They say that the profession chooses the person, and not the reverse. In recent years, I’ve begun to believe it’s true.
I came to Revivim after a year working for the Jewish Agency in the U.S., where I was exposed to a diverse Jewish community. This community enriched me, revealing a different Jewish lifestyle than the one I knew in Israel. It was in the Diaspora that I first became curious about the cultural abundance of the Jewish bookshelf, and, at the same time, began to feel that I needed to return to Israel and learn, to enrich my personal knowledge. I wanted to feel that I, too, had ownership over the corpus that constitutes my personal and collective identity.
Revivim is the perfect blend of Jewish studies and pedagogic training. The encounter between the two worlds – academic and experiential – positions us before significant challenges, which I have felt profoundly during my first year of teaching. The exceptional group that is my cohort enriches me. The group makes me confront ideas – and, more importantly, makes me confront people who are different from me. Teaching is an opportunity to have an influence from inside the system, with all of its difficulties and challenges. My colleagues and I are privileged to influence many students and thus to change Israeli society, even in a small way. I began by saying that I was privileged to see a Jewish community in the U.S.; in class, I am privileged to hear from my students about their worldviews, and they shape mine in that dialogue.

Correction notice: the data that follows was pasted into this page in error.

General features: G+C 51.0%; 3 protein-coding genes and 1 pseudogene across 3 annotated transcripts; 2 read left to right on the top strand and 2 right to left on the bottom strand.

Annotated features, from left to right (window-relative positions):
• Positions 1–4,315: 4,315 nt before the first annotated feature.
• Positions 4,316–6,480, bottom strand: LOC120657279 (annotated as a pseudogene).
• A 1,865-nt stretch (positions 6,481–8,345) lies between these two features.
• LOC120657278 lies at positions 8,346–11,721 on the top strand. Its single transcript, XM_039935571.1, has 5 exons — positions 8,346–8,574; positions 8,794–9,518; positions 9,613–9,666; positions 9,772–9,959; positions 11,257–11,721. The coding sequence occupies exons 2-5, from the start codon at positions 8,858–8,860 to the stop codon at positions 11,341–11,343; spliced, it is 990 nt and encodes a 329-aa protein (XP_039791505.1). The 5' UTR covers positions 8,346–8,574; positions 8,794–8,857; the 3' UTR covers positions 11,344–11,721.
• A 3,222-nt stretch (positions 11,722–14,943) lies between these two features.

“Be the change you want to see in the world,” Mahatma Gandhi is quoted as saying. The profession most certainly chose me.